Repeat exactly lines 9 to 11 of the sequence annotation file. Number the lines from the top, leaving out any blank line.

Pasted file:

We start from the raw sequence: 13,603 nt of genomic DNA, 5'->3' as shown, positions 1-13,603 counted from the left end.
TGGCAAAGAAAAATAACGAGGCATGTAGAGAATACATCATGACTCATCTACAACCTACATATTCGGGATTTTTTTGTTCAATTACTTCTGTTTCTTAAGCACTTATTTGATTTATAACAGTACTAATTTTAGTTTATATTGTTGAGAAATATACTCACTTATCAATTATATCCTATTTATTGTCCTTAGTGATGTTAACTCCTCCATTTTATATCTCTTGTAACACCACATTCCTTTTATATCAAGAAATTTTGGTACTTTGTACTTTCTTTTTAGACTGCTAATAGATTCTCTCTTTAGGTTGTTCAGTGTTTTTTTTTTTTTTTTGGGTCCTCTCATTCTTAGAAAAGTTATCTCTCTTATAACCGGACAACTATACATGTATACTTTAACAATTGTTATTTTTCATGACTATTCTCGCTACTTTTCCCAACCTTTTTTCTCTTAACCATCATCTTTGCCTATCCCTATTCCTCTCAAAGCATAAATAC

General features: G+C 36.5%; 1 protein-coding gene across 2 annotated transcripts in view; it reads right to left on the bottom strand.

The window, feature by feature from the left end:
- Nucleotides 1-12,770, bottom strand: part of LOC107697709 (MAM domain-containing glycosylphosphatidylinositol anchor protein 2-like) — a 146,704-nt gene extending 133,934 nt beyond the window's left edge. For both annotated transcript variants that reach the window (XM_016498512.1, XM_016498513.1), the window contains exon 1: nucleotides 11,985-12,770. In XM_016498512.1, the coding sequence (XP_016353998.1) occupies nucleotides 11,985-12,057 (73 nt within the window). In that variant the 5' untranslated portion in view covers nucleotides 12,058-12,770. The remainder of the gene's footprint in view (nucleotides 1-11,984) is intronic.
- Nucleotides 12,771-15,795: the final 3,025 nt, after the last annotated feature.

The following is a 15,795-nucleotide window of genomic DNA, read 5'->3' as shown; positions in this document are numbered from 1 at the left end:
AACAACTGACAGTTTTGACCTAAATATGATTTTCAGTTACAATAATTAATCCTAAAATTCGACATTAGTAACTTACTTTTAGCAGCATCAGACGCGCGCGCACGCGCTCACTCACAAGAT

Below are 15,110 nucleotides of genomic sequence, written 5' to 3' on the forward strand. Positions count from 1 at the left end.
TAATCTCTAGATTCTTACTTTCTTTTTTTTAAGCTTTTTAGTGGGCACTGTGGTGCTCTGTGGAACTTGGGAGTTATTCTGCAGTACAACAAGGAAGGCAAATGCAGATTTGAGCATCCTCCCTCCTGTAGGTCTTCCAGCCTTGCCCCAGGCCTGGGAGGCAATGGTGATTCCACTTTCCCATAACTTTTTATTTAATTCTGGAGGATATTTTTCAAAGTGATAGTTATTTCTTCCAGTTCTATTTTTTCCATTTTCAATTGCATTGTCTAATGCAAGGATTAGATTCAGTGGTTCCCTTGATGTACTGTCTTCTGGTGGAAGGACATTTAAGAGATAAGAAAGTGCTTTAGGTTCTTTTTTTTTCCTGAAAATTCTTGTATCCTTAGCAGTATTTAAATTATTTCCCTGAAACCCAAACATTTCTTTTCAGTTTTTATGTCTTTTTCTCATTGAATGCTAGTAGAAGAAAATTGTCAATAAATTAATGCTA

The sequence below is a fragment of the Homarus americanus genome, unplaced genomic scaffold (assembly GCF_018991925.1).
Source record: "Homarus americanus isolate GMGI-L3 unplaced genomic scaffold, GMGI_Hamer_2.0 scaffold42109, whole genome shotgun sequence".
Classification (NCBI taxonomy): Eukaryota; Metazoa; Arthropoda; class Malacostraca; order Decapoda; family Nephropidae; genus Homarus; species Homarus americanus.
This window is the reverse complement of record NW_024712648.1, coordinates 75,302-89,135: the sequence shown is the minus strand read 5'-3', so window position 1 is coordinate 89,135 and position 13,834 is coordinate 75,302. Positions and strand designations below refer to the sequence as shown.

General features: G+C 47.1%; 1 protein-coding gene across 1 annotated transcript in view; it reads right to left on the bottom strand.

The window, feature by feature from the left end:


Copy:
Below are 15,110 nucleotides of genomic sequence, written 5' to 3' on the forward strand. Positions count from 1 at the left end.
TAATCTCTAGATTCTTACTTTCTTTTTTTTAAGCTTTTTAGTGGGCACTGTGGTGCTCTGTGGAACTTGGGAGTTATTCTGCAGTACAACAAGGAAGGCAAATGCAGATTTGAGCATCCTCCCTCCTGTAGGTCTTCCAGCCTTGCCCCAGGCCTGGGAGGCAATGGTGATTCCACTTTCCCATAACTTTTTATTTAATTCTGGAGGATATTTTTCAAAGTGATAGTTATTTCTTCCAGTTCTATTTTTTCCATTTTCAATTGCATTGTCTAATGCAAGGATTAGATTCAGTGGTTCCCTTGATGTACTGTCTTCTGGTGGAAGGACATTTAAGAGATAAGAAAGTGCTTTAGGTTCTTTTTTTTTCCTGAAAATTCTTGTATCCTTAGCAGTATTTAAATTATTTCCCTGAAACCCAAACATTTCTTTTCAGTTTTTATGTCTTTTTCTCATTGAATGCTAGTAGAAGAAAATTGTCAATAAATTAATGCTA

The sequence below is a fragment of the Homarus americanus genome, unplaced genomic scaffold (assembly GCF_018991925.1).